Orange Order lambasts ‘unaccountable’ parades body

Orange Order chaplain Rev Mervyn Gibson.
Orange Order chaplain Rev Mervyn Gibson.

Following the “feel good factor” around this year’s Twelfth celebrations, the Orange Order will be adopting a more hard line approach towards the Parades Commission, Rev Mervyn Gibson said.

The Order’s grand chaplain said its members had been content not to jeopardise the positivity of recent months, but were now speaking out - accusing the commission of ignoring their views.

‘They are the most unaccountable body in the United Kingdom’

Orange chaplain Rev Mervyn Gibson

“Our attitude towards the commission has hardened,” he said.

“The Parades Commission have become the protesters. Nationalists no longer need to protest because the Parades Commission makes the decisions for them. They made decisions over the Twelfth of July based on lies and one-sided information.”

Rev Gibson said a delegation acting on behalf of the Orange Order, including East Belfast MP Gavin Robinson, met the commission on July 11 to make representations over restrictions placed on the Twelfth parade along the lower Newtownards Road but did not get a fair hearing.

“They just didn’t listen to them,” he said.

“The sooner the Parades Commission in its current format goes it will hasten resolutions towards parades. The Parades Commission in its current format has nothing to offer Northern Ireland.

“[Chairwoman] Anne Henderson, along with her fellow commissioners, has shown repeatedly that she doesn’t listen to the unionist community.”

Rev Gibson added: “They are the most unaccountable body in the United Kingdom. You cannot appeal their decisions, you can only appeal is their process.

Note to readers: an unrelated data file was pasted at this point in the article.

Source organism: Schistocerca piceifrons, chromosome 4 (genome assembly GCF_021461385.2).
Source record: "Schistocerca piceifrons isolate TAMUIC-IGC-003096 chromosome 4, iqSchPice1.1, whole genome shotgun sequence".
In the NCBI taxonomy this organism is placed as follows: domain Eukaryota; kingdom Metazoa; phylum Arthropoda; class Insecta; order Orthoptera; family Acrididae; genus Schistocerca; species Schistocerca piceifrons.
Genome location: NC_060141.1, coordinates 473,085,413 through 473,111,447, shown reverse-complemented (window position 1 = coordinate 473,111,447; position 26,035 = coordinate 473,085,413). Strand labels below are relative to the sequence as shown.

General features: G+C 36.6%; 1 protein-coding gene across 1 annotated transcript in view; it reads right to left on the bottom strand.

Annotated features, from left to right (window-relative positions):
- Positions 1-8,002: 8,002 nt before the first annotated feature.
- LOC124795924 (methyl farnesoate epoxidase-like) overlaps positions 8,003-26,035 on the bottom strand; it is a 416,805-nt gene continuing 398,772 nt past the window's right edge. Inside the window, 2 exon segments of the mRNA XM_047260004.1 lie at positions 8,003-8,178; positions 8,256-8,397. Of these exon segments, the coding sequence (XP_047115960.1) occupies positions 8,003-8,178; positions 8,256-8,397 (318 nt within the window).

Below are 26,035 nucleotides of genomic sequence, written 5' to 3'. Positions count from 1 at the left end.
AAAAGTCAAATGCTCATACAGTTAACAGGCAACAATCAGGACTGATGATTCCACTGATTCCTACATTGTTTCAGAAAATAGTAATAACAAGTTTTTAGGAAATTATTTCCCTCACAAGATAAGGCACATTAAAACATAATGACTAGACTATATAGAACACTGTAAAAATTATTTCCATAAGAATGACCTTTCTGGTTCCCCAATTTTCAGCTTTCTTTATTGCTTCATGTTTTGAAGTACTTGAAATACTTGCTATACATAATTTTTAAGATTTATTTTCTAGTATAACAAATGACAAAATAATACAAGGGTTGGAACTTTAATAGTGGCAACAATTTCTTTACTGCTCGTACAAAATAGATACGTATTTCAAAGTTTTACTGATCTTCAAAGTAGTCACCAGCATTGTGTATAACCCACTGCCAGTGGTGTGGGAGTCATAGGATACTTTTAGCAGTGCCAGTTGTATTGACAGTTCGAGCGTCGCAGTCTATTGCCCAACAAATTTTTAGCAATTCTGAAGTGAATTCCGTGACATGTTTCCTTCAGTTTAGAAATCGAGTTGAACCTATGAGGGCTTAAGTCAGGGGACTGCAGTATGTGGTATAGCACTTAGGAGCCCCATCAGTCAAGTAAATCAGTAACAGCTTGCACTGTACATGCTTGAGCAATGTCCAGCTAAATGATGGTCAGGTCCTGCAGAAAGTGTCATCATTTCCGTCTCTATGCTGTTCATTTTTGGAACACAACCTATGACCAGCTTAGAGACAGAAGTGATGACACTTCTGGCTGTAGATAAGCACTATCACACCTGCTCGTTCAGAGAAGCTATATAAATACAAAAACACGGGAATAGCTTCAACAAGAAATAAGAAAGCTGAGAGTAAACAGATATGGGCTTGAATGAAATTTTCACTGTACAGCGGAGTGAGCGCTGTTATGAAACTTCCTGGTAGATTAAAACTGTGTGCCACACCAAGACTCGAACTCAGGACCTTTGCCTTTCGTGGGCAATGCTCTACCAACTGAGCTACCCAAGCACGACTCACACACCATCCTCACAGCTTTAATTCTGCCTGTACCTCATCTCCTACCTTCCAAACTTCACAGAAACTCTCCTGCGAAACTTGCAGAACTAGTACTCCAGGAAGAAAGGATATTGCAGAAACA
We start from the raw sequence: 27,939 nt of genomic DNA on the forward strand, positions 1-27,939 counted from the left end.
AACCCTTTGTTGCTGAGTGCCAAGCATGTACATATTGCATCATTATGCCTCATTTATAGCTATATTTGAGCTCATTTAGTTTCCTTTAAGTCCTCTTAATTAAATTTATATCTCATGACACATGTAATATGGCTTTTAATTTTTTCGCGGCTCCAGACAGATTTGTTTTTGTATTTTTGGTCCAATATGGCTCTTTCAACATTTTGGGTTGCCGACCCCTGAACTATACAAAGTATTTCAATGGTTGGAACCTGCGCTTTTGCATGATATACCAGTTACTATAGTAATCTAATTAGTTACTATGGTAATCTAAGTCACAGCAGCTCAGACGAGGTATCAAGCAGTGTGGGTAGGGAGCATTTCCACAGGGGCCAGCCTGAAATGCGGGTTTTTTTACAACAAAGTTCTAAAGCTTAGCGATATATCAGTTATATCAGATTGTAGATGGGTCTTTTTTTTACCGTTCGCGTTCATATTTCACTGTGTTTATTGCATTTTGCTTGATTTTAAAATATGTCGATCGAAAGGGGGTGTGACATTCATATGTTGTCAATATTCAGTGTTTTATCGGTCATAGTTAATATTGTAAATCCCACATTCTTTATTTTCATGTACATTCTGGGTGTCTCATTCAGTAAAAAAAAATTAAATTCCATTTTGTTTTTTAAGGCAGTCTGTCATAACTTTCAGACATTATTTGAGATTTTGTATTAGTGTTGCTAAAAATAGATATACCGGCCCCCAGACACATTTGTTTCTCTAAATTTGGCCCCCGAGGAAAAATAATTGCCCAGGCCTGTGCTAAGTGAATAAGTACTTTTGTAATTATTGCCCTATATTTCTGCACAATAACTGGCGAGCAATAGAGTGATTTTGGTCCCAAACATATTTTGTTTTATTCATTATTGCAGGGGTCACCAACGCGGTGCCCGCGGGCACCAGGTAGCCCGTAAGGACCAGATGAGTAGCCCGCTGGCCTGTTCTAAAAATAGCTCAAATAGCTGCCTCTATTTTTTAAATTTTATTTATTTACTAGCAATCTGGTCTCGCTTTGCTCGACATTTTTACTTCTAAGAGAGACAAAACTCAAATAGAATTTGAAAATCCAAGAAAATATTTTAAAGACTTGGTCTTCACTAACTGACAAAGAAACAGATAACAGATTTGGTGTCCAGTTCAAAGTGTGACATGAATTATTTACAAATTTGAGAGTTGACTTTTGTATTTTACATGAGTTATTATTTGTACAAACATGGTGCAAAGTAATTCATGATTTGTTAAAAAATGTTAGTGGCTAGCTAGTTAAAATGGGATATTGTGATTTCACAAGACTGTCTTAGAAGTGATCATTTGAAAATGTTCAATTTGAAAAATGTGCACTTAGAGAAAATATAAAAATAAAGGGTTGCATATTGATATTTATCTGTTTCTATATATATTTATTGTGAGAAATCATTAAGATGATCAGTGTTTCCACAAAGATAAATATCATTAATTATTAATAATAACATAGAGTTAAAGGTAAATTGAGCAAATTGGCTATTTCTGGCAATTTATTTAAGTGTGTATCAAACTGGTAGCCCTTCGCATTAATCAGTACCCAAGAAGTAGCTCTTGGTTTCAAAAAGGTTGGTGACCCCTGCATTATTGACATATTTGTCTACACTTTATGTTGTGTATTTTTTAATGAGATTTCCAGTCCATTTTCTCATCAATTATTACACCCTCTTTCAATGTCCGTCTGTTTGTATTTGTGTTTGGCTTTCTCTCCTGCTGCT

“If they say ‘you can’t have a parade,’ they don’t have rationalise it and we can’t question it. It’s done – you’ve no right to appeal that decision.

“They are a law unto themselves and sadly they are not exercising that law in a fair way.”

Commenting on the July 11 meeting with the commission, Gavin Robinson said: “We got a fair hearing okay, we just didn’t get a fair outcome at the end of it.”

Mr Robinson said the delegation had informed the commission that reports of bands breaching a previous determination on June 18 – by playing music during a service at St Matthew’s chapel – were unfounded, but the fresh evidence did not lead to a revised determination for the Twelfth.

“For the Twelfth of July they based their determination on false information,” he said.

Asked if he was still prepared to make representations to the commission, Mr Robinson said: “Having engaged with them, and having shown them an accurate picture of what happened on 18 June, for them not revise their determination for the restrictions on the parade, I think it puts into question the benefit of doing so.”

A spokeswoman for the Parades Commission said: “The majority of parade organisers and communities share the common objective of peaceful parading and protest with the result that the vast majority of the approximate 2,500 loyalist/unionist parades each year are not considered by the commission, and do not have any conditions imposed by the commission. For the 3.6 per cent of parades which do have conditions imposed, these conditions reflect the impacts of the parade and protest upon community relations, community life, public disorder and the rights of others. Conditions include route, music and other conduct requirements.”

The spokeswoman added: “Peaceful parading should be every responsible person’s objective. The commission will continue to carry out its statutory duties including the promotion and facilitation of mediation as a means of resolving parading disputes.”

One of the commission’s most contentious decisions in recent years has been the ban on Orange lodges from Ligoniel completing the return leg of their Twelfth of July parade along a section of the Crumlin Road at Ardoyne.

While the three lodges usually conduct a protest at the lines of police enforcing the commission’s determination, this year only one took part.

The apparent disconnect sparked speculation that two of the lodges had distanced themselves from their Ballysillan counterparts, however, Rev Gibson told the News Letter there has been no fall out between the three Ligoniel lodges involved in the Twaddell Avenue/Ardoyne parading impasse.

“I have said categorically that there is no split between the three lodges. All are committed to getting up the road to complete the Twelfth of July 2013 parade – all are committed to the protest until they get a resolution, and they have the full support of Belfast County,” he said.